Author Topic: De Mambo (Switch) Review  (Read 61 times)

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De Mambo (Switch) Review
« on: July 13, 2017, 09:42:00 AM »

It arrives with a bang, but does it last?

http://www.nintendoworldreport.com/review/44996/de-mambo-switch-review

The Dangerous Kitchen is a small team comprised of just three members who, while developing De Mambo, worked primarily out of a coffee shop. Their goal was to deliver a multiplayer-focused fighting game that’d be easy enough so anyone could jump in and play. They were able to do just that, utilizing a single button scheme that allows you to unleash three different attacks for some action packed fun. While the game offers local multiplayer, a solo mode and even an unlimited arcade style mode, the mileage will certainly vary especially with no online option.

 

 The first thing that jumps off the page when getting into De Mambo is just how simple the control scheme is. Your ball-like character can move around in any direction by using either the analog stick or the d-pad and by pressing up to jump. You can jump up to three times in the air. Movement overall is very loose and while that doesn’t pose much concern in multiplayer, in solo mode I found it to be frustrating; however I’ll touch more on that in a bit. By pressing and holding the A button for increasing lengths of time, the game allows you to use three different attacks. There is a light bump attack, a circular attack with slightly longer range and an attack that sends four projectiles each in different directions. Although holding down the A button blindly will come at a cost, burning you out and making you immobile for a short period of time. Overall the controls are easy to grasp and having played with some inexperienced gamers, they were able to wrap their heads around how the game worked within a match or so.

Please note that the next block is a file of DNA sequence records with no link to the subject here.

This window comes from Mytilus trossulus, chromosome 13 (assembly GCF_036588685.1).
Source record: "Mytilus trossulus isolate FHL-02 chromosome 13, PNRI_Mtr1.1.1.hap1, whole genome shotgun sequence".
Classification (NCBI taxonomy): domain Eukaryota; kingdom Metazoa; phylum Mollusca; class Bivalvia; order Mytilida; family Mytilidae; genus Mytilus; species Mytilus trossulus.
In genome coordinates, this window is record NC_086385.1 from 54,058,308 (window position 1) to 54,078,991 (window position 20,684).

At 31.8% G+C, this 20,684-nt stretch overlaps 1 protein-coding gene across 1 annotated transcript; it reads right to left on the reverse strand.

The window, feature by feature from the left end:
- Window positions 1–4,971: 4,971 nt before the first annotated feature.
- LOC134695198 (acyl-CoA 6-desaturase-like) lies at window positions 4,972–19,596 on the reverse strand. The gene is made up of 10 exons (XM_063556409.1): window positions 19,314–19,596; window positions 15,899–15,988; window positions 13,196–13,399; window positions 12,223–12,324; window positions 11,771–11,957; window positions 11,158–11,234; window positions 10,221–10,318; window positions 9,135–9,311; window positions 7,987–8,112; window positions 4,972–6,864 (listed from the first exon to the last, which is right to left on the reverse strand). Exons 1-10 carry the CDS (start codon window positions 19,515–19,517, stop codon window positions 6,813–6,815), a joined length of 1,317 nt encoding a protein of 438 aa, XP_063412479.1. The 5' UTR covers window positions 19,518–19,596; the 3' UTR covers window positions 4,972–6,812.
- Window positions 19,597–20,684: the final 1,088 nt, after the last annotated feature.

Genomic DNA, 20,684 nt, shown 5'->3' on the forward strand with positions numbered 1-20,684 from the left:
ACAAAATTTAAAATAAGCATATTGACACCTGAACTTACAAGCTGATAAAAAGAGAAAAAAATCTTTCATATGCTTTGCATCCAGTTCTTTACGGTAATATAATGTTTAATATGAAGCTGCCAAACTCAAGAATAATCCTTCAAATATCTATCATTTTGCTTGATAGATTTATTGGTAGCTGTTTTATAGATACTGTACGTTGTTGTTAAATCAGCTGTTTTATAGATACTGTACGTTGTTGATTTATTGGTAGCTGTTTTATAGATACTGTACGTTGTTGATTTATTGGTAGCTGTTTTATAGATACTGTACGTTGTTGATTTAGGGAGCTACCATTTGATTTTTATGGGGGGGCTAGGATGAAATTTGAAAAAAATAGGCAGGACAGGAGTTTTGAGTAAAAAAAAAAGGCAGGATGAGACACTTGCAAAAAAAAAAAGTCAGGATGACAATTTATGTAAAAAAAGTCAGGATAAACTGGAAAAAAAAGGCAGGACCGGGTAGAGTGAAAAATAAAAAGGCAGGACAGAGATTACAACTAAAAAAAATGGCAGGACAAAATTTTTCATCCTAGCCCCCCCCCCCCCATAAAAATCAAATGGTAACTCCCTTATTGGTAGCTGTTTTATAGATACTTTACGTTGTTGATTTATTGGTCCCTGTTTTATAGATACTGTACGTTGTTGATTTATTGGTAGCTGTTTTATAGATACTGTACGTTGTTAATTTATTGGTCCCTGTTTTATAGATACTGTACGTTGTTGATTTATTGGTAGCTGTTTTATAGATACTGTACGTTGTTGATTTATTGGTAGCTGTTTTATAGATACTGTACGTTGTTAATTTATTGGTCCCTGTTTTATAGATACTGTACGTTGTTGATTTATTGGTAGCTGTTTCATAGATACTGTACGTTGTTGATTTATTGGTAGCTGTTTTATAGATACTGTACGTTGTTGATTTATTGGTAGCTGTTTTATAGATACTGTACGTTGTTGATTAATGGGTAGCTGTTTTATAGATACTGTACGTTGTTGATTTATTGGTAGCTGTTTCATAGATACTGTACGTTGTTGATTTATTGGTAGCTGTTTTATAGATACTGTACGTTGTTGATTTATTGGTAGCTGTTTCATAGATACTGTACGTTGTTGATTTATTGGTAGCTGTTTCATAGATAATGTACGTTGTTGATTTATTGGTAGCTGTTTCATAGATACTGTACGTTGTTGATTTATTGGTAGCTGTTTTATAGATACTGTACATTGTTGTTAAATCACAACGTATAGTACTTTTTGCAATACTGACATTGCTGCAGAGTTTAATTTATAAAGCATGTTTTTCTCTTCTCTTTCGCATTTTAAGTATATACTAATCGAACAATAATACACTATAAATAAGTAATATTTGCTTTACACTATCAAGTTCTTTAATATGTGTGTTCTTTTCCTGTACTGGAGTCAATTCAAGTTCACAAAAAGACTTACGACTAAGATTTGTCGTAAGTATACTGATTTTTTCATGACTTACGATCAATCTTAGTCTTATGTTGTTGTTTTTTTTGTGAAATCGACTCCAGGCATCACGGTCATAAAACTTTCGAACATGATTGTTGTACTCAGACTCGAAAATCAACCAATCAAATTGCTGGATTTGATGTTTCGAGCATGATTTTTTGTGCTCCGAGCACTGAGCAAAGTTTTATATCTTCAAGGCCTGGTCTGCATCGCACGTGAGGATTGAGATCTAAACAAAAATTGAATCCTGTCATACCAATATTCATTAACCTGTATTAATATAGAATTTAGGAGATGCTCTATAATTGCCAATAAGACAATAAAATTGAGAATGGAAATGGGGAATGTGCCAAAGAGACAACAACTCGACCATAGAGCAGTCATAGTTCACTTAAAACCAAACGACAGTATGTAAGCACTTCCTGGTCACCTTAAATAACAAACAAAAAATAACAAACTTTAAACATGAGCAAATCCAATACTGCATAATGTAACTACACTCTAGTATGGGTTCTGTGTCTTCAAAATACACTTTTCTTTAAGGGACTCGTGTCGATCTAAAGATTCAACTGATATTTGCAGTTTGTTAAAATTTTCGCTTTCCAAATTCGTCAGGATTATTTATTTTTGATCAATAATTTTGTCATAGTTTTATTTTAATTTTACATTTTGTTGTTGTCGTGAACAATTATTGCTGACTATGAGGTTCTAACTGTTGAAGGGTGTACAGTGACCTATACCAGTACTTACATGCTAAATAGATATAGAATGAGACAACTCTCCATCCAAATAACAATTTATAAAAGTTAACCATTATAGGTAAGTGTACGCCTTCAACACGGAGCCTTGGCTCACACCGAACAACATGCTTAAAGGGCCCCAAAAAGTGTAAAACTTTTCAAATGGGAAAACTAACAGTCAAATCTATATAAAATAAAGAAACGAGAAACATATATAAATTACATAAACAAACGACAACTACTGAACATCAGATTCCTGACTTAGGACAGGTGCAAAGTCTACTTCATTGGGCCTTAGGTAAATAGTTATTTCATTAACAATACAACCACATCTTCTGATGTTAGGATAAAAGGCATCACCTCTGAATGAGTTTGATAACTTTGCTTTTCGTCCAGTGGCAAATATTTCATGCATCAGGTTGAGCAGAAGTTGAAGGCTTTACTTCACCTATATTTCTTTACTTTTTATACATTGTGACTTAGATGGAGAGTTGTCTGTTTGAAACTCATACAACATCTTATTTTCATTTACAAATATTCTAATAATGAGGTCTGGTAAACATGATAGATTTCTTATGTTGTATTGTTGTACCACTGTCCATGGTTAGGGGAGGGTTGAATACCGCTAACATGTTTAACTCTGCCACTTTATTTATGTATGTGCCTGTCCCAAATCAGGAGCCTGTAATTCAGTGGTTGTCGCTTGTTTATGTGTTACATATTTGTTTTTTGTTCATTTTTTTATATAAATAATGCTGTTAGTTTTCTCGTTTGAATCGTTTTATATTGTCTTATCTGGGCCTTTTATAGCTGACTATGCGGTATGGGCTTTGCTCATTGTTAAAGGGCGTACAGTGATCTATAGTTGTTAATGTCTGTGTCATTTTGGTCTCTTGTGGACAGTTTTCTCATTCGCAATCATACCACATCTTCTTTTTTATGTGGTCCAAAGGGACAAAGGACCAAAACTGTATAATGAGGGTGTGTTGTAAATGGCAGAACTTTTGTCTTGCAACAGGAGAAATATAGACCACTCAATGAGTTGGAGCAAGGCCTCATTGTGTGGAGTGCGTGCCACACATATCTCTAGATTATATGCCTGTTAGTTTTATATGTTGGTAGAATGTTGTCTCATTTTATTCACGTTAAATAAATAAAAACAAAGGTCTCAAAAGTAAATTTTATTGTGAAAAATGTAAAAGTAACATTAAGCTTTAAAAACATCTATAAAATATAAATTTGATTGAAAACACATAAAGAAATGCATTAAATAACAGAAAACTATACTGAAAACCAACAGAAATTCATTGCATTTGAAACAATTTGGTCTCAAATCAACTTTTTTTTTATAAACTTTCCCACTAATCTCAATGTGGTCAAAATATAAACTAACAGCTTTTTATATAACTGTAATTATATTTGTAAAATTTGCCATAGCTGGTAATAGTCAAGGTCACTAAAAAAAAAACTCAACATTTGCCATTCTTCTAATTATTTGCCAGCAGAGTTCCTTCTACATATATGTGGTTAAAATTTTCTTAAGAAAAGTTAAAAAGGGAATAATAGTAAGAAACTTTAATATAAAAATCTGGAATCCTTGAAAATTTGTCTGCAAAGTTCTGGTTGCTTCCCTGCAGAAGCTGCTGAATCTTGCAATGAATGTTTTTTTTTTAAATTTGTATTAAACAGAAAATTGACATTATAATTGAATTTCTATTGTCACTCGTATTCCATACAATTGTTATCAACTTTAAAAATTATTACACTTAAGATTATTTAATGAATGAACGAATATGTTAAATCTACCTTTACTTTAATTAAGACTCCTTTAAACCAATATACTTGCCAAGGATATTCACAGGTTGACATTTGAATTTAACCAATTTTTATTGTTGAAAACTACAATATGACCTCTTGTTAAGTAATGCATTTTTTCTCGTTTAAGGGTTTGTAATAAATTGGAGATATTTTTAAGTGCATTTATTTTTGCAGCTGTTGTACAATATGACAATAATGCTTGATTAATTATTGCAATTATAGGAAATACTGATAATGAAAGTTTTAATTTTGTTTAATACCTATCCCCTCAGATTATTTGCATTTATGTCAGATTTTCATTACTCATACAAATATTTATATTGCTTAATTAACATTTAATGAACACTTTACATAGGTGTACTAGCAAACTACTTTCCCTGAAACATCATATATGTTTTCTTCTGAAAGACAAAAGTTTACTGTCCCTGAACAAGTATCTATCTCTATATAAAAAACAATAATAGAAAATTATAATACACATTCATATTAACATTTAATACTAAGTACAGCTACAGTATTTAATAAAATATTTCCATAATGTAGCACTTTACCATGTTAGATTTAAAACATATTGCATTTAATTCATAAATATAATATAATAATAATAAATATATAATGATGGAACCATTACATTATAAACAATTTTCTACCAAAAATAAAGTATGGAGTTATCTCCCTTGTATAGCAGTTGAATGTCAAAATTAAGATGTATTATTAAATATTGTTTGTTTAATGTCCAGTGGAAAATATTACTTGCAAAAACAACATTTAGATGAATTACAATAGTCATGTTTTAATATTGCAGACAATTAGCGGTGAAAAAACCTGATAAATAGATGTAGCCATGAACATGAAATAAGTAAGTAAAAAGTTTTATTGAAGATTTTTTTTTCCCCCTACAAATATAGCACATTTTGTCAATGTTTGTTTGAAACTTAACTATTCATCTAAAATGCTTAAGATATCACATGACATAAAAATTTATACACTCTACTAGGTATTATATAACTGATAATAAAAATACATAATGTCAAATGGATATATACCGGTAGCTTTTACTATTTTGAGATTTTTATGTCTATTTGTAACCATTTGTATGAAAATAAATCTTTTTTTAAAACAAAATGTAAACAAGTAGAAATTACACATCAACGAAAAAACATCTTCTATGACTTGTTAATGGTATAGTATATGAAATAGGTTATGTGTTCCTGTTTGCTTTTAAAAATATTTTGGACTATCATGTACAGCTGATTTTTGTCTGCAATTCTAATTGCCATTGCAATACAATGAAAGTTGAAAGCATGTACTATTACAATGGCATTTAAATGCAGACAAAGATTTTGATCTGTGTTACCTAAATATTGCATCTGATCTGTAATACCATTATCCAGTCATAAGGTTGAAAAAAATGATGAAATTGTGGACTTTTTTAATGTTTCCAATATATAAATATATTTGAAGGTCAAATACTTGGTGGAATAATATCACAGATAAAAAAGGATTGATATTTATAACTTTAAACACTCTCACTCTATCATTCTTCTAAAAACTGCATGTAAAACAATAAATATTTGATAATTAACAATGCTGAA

Multiplayer is the core focus and will likely be what brings you back for more. The idea is pretty straightforward: take out all of your opponent’s stock before you run out of yours. Similar to the Super Smash Brothers series, taking a stock requires you to knock an opponent off the screen in any direction. Now it isn’t a one-to-one comparison because in order to even have the chance to knock an enemy off screen, you must first clear a path for them to go hurling off. Each stage has a barrier of blocks you must break before any true danger is present. By hitting your opponent it will cause them to pinball off the walls chipping away at the block's integrity until it’s been hit enough to disintegrate. In the early portions of each match you’ll need to focus on knocking your enemies into a certain spot to open a lane or, like I did a few times, purposely use stage elements such as lava to send yourself flying against blocks to open the path more quickly. When you’ve eliminated an opponent they’ll actually have an opportunity to get back into the action. Players with no stock left will be put on a track that borders the screen and if you happen snatch up an enemy, their stock will transfer to you, throwing you back into the fray similar to the mechanic found in classic Bomberman.